WORLD

Dublin mayor calls for expulsion of Israeli envoy

DUBLIN MAYOR CALLS FOR EXPULSION OF ISRAELI ENVOY

Dublin's mayor has urged the Irish government to expel Israel's ambassador in the wake of Israeli security forces in Gaza martyring more than 60 unarmed Palestinian protesters, local media reported Thursday.

"I think there is tremendous sympathy among the people of Dublin for the people of Palestine and also a lot of anger, deep anger, at the actions of the Israeli government," Micheal Mac Donncha said at a ceremony on Wednesday for the martyred Palestinians, joined by Palestinian Ambassador Ahmad Abdelrazek.

Asked whether Israel's ambassador should be expelled from Dublin, he said: "I think it has come to that and that is the position of the city council."

Members of the public began to stream into Mansion House to sign the book of condolences after it was opened at midday on Wednesday.

Abdelrazek said he felt the "solidarity and sympathy" of the Irish people.

"I will always appreciate that. This time you can measure how the Irish people are outraged," he said.

-SUPPORTING CALLS TO BOYCOTT ISRAEL EUROVISION
Meanwhile, calls for a boycott of next year's Eurovision Song Contest, set to be held in Israel, found prominent new supporters in Ireland, according to local media reports.

Mac Donncha urged a boycott on Sunday, after Israel won this year's contest and on the eve of the opening of the U.S. Embassy in Jerusalem.

TV host Mike Murphy and Eurovision winner Charlie McGettigan joined the mayor's calls for Ireland to boycott next year's contest.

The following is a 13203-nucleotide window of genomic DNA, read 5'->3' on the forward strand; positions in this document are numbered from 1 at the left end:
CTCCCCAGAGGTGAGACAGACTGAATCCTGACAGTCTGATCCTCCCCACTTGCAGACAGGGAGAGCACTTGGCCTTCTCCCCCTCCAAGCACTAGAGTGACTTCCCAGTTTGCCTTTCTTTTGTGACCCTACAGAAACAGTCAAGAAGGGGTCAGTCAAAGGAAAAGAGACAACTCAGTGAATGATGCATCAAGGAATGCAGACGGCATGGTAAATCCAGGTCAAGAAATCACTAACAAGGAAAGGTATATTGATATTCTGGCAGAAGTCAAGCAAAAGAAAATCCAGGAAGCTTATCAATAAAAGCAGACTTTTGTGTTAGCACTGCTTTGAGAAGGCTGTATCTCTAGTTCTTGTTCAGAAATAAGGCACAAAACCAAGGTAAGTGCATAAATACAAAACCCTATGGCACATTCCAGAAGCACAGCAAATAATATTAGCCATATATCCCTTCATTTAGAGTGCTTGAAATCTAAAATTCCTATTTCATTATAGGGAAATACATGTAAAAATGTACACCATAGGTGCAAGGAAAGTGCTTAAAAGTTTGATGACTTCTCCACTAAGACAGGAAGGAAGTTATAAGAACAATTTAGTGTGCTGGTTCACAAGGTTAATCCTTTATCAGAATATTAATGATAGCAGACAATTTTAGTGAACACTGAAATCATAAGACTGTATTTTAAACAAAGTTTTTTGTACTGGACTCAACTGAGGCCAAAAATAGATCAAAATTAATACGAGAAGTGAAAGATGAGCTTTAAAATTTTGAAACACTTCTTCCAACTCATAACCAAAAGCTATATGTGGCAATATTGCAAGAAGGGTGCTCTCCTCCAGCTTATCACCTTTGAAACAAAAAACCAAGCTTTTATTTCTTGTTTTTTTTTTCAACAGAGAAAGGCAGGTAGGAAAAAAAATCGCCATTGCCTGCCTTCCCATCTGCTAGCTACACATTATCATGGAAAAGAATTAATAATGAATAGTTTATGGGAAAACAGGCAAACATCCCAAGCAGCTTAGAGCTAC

"I think this is an opportunity now where boycott comes right into it, and this is where we need to stand up and be counted and say 'we are not competing'," Murphy said.

McGettigan, one of the Eurovision winners for Ireland in 1994, said Ireland should boycott the event if it is not held in another country or cancelled, according to the Irish Mirror.

He told RTE Radio One: "It was dreadful seeing [Israel's Prime Minister Benjamin] Netanyahu and the Trumps celebrating while people are dead."

"It's a chance for the whole of Europe who are involved in Eurovision to say, 'Look, we don't agree with this'."

Monday's protests in Gaza coincided with Israel's 70th anniversary -- an event Palestinians refer to as Nakba or the Catastrophe -- and the relocation of the U.S. Embassy to Israel from Tel Aviv to Jerusalem.

Since the mass Gaza rallies began on March 30, more than 100 Palestinian protesters have been martyred by cross-border Israeli army gunfire.

Last week, the Israeli government claimed the ongoing border protests constitute a "state of war" in which international humanitarian law does not apply.


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